The blog is where we'll post news, updates, information about objects in our collection, #betterworkstories, profiles of staff members and visitors, pictures and videos, and really anything we think you'd find interesting. We hope you enjoy.
If there's a topic you'd like us to do a post about, or a post that you think needs a sequel, just let us know!
To mark the exhibition, Fashion FWD, Robert Hannah, the honorary curator of the Classical collections, here looks back to examples of ancient dress fashion.
“What is that?” is a question I receive often. As a scientist who studies marine invertebrates and now lampreys (the topic of my PhD thesis) I am used to receiving looks of disgust, shock, and — in the case of my aunt — horror when I describe my study organisms.
All about bumblebees!
Welcome to #NZArchaeologyWeek! This week we have brought together some of Otago Museum and the University of Otago's favourite Archaeologists to share some of their favourite objects from our collection.
The rose, more than any other flower, has inspired illustration and imagination. The unmistakable scent, the graceful beauty, the delicate petal texture of the rose bud and bloom, the unforgiving nature of its thorns – all these are familiar images and remembered sensations.
"I’ve been riding with sam for almost ten years. He’s been to every climbing crag on the South Island. It might be the longest relationship I’ve ever had,” Anne says with a smile and a nod at the impressive web on her 2003 faded green Subaru Impreza.
*We take it for granted now that anyone of any gender can wear trousers or show their legs in our culture, but it was not always so.* In the 1880s and 1890s, some women tried wearing trousers or even just divided skirts to ride bicycles or sit astride horses, but they were made fun of, and hounded by groups of men and boys. Victorian-style dress, worn for most of the 19th century, embodied gender role differences: for men, dark, sombre colours, and shapes indicating seriousness, expanded shoulders and chests to show strength, bifurcated trousers to allow activity. Women had small waists...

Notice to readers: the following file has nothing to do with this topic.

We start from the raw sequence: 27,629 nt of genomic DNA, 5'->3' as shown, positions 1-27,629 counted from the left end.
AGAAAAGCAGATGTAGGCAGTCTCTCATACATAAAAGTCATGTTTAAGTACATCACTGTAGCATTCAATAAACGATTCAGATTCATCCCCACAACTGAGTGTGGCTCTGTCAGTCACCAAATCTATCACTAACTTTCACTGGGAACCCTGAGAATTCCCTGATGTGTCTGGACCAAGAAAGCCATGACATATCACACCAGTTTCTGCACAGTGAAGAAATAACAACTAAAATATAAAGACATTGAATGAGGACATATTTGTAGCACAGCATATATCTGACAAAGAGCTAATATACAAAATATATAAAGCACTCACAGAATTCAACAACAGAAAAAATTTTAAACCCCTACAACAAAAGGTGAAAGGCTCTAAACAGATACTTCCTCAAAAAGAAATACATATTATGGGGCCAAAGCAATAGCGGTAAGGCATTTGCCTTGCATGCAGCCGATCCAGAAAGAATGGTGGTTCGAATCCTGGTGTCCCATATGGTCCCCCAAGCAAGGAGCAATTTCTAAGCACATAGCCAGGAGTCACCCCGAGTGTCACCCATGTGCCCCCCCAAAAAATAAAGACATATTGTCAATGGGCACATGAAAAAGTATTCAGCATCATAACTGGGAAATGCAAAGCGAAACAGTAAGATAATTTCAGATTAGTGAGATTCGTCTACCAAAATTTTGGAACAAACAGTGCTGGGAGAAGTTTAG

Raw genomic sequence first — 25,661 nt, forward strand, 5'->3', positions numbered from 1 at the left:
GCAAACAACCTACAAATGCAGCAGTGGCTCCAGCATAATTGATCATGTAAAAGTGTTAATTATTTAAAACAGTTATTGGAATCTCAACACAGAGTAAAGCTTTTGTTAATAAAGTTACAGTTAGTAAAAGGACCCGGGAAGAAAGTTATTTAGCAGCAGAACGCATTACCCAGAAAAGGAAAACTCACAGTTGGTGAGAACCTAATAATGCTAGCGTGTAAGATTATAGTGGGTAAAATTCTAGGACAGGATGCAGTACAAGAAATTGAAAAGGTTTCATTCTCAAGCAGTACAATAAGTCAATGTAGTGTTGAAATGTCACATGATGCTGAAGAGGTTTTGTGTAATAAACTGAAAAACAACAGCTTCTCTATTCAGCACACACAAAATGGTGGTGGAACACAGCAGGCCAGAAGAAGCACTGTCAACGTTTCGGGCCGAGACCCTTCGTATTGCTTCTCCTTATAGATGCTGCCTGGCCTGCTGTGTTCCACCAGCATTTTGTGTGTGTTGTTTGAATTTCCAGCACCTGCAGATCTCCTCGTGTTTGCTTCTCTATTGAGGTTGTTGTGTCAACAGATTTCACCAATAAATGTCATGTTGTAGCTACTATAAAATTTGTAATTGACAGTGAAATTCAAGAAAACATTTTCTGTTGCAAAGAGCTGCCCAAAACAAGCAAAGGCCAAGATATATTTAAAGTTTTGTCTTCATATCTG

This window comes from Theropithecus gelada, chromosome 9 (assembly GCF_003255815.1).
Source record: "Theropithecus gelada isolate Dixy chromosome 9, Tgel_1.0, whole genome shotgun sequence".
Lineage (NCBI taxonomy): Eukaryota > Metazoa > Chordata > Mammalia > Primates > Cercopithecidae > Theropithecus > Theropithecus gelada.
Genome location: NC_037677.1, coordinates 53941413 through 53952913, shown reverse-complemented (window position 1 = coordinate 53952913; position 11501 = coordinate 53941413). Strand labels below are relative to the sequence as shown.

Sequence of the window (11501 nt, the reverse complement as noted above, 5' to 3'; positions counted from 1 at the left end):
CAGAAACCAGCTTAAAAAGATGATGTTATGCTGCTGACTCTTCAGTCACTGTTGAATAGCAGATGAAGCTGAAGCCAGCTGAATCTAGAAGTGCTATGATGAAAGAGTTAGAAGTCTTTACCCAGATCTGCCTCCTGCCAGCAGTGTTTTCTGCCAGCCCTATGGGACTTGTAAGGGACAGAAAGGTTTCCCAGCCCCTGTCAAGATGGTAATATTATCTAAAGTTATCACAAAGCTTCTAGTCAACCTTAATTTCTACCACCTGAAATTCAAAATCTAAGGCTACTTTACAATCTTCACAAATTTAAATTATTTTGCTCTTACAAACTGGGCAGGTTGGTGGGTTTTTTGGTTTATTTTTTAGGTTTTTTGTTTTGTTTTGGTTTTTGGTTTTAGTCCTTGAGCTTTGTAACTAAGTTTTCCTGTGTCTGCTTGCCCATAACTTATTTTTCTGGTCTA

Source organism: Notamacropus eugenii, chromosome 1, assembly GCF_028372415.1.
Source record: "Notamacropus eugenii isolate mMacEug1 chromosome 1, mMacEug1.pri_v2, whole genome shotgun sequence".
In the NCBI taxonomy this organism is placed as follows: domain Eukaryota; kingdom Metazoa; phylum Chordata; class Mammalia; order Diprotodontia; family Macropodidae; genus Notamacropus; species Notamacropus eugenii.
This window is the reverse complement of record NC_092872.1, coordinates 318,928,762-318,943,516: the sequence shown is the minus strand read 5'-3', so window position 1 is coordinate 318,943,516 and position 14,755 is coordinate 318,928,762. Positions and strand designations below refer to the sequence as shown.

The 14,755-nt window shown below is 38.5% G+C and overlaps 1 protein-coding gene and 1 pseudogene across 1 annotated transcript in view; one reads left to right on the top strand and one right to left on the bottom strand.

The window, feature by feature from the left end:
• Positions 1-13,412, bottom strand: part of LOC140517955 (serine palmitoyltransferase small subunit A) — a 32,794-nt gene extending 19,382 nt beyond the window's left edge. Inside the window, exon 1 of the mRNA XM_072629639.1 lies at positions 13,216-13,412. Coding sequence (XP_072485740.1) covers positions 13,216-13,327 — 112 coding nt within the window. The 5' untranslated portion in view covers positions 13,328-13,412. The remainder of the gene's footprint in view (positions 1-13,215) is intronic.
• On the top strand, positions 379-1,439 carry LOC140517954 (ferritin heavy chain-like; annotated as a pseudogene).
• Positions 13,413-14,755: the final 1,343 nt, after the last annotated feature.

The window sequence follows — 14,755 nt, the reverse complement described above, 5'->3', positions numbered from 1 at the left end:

Hand-loomed, ethically sourced, and beautiful.
Otago Museum has a number of drinking horns called rhyta. See if you can identify them all!
Dive into the history and mystery of the giant squid (Architeuthis dux) with On Lee Lau!
Our blog aims to keep you informed of the latest happenings at the Otago Museum, through posts about our collections, our people and our work.
The views expressed here are those of our individual contributors, and are not the views of the Otago Museum.
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